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Diagnostic value of spinal ultrasound compared to MRI for diagnosis of spinal anomalies in pediatrics

Abstract

Background

Spinal dysraphism (SD) is a spectrum of congenital disorders. MRI is the gold standard technique for diagnosis of SD. Spinal ultrasonography (USG) can be used as a screening tool for SD in infants. The purpose of our study is to assess the diagnostic value of spinal USG in the diagnosis of spinal dysraphism in pediatrics compared to MRI as a gold standard technique. Our prospective, cross-sectional study involved 45 infants and children with suspected spinal dysraphism. All patients were subjected to supervision of their medical history, full neurological examination, spinal ultrasonography and anatomical spine assessment by conventional MRI examination including sagittal and axial T1W & T2W, sagittal & coronal STIR imaging. Comparison of spinal USG with MRI findings was done.

Results

There is excellent overall agreement between MRI and ultrasound diagnosis in the evaluation of spinal cord morphology and bony elements in patients aged ≤ 2 years old (κ = 0.96 and 0.98) respectively, and fair overall agreement between MRI and ultrasound diagnosis (κ = 0.58) in patients aged > 2 years old. The accuracy of spinal USG in diagnosis of spinal dysraphism in patients aged ≤ 2 years old was as the following: specificity (94.5–100%), sensitivity (84.3100%), PPV (86.7–100%) and NPV (85.7–100%), as compared to MRI.

Conclusion

Spinal ultrasound can be used as a first-line screening investigation for SD; patients with USG abnormalities proceed to MRI. Spinal ultrasound is of no worthy value after the age of bone ossification, and MRI is the best modality of diagnosis in older pediatrics.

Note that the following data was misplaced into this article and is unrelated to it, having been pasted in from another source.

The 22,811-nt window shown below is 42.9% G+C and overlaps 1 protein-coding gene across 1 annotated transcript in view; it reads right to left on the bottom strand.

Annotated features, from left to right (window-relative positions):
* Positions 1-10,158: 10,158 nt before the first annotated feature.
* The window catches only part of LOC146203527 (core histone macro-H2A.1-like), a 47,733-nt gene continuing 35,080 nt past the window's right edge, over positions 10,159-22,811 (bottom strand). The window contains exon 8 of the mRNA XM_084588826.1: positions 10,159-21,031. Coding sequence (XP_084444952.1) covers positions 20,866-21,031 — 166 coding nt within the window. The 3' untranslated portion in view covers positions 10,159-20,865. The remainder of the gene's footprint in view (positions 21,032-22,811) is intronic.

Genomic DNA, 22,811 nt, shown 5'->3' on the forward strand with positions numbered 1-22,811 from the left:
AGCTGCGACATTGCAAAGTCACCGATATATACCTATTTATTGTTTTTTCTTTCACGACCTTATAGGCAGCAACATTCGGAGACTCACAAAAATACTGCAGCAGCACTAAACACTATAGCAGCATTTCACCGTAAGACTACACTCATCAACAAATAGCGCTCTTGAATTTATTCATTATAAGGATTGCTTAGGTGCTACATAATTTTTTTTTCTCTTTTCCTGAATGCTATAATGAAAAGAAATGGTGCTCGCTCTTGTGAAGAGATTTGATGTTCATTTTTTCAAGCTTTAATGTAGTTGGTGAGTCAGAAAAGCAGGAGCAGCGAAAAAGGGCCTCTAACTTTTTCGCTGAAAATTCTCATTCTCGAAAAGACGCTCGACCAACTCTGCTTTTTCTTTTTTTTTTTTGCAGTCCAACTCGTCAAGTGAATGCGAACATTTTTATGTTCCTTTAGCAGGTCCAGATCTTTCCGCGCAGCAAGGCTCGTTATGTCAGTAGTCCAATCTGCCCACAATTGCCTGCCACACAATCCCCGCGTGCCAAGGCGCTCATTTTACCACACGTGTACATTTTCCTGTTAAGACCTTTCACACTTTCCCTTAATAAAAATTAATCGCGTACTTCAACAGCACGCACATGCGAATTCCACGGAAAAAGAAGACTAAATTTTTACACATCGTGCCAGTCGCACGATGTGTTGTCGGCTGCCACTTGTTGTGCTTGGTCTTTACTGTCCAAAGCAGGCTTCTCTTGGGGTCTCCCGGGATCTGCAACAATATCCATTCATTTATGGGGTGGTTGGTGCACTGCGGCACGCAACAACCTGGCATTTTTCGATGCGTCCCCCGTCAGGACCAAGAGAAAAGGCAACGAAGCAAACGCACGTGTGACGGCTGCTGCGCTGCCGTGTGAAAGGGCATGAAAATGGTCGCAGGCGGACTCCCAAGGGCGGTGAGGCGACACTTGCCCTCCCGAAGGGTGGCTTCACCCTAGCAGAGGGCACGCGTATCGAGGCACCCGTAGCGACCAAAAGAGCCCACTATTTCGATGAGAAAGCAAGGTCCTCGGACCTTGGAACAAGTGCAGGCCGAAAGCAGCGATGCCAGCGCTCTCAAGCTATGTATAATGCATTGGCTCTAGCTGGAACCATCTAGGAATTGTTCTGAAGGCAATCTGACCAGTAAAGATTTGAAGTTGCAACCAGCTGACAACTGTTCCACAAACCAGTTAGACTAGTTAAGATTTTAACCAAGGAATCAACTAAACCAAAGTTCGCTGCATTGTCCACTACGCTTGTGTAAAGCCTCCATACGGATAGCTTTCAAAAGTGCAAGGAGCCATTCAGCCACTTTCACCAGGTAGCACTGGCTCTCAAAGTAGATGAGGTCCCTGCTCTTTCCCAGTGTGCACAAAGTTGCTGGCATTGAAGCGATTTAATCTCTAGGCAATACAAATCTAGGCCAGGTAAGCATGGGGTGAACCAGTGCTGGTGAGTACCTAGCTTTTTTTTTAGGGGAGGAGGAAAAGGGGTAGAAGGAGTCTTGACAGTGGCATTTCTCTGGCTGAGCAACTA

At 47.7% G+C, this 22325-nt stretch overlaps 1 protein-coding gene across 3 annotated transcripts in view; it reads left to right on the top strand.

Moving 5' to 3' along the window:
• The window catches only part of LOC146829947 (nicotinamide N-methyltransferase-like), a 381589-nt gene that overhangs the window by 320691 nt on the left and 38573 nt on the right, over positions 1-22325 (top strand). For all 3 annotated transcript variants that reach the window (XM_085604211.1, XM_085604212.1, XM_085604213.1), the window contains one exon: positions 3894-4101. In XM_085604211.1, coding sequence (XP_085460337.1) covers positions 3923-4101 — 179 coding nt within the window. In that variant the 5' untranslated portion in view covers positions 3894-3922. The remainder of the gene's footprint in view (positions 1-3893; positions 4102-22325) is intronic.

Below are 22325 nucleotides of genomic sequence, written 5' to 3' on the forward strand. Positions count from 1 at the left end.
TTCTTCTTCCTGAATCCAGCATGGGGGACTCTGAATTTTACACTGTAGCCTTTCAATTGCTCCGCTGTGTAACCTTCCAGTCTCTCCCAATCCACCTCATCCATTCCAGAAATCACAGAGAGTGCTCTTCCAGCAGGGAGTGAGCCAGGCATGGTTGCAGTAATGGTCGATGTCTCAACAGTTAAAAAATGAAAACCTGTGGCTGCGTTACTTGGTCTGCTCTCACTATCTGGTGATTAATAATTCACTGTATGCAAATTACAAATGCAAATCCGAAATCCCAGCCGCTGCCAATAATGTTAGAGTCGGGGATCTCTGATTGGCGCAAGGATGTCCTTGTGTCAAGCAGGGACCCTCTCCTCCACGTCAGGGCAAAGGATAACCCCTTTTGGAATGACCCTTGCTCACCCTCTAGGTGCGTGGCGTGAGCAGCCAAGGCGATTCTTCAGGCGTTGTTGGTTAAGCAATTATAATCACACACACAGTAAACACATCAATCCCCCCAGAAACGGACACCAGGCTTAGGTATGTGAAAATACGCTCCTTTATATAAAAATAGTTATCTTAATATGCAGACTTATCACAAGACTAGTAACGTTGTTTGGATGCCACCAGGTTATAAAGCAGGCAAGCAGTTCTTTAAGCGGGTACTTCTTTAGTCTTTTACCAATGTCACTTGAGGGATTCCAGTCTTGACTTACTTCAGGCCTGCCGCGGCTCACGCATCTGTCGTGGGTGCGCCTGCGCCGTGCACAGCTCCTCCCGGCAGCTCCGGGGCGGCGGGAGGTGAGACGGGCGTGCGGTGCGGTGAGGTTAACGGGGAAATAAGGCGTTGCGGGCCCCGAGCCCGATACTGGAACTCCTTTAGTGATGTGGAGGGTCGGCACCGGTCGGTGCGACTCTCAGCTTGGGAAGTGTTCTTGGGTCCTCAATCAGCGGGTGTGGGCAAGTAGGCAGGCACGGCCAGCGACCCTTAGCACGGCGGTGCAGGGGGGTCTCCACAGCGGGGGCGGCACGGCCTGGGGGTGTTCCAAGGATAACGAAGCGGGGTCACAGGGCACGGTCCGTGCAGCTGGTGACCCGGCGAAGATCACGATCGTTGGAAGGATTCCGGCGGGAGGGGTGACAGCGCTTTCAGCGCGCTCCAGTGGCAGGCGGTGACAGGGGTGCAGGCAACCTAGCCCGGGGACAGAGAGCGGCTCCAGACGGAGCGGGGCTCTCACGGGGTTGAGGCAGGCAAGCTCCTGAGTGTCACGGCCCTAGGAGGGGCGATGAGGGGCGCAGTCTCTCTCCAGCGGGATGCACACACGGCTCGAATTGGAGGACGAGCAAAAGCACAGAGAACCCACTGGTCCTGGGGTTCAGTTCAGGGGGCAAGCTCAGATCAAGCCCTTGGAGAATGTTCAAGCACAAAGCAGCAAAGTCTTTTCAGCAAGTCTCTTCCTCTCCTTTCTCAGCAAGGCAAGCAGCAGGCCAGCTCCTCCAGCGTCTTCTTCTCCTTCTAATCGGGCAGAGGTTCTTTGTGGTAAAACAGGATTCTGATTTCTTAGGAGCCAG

Background

Spinal dysraphism includes a spectrum of congenital disorders and it is caused by imperfect fusion of midline bony, mesenchymal and neural structures due to incomplete closure of the neural tube in early embryoneogenesis [1]. Spinal dysraphism is divided into two broad groups: spina bifida aperta (posterior protrusion of neural tissue through a bony vertebral defect with exposure of neural tissue, not covered by skin); and spina bifida occulta with and without a skin-covered back mass [2].

It is the most common congenital central nervous system (CNS) abnormality with myelomeningoceles occurring in up to 2 per 1000 live births, although recently, the incidence has been decreased by maternal dietary folate supplementation prior to and during pregnancy [3, 4].

Spinal magnetic resonance imaging (MRI) has been called the gold standard of screening for occult spinal dysraphism [5, 6], but it is time-consuming, costly and invasive which requires sedation or general anesthesia in infants. It is highly dependent on factors affecting resolution such as patient motion, physiological motion from cerebrospinal fluid (CSF) pulsation and vascular flow [7,8,9].

Spinal ultrasound can be used in the diagnosis of occult and non-occult spinal dysraphism, assessment of spinal cord tumors, vascular malformations and in birth-related trauma cases [10]. Presence of cutaneous or subcutaneous anomaly of the lower back or an imperforate anus requiring a search for occult tethered spinal cord [11].

So the purpose of this study is to assess the diagnostic value of spinal ultrasound as a primary modality for diagnosis of spinal dysraphism in pediatrics compared to MRI as a gold standard tool.

Methods

This is a comparative cross-sectional, prospective single-center study approved by the local institutional ethics committee; written informed consent was obtained from parents of patients.

Study population

Our study consisted of a series of 45 infants and children with clinically suspected spinal cord anomalies and presented by skin-covered masses and midline cutaneous malformations of the back over a period of 2 years from October 2017 to September 2019.

Inclusion criteria involved the following: infants and children of any age clinically suspected to have spinal dysraphism or tethered cord having either (midline or paramedian back masses or dimples, midline skin discoloration, skin tags, hair tufts, hemangiomas of the back). Exclusion criteria involved (a) newborns with clinically suspected birth-related spinal cord injury, (b) absolute contraindications to MR imaging and (c) parents refusing to contribute in the study.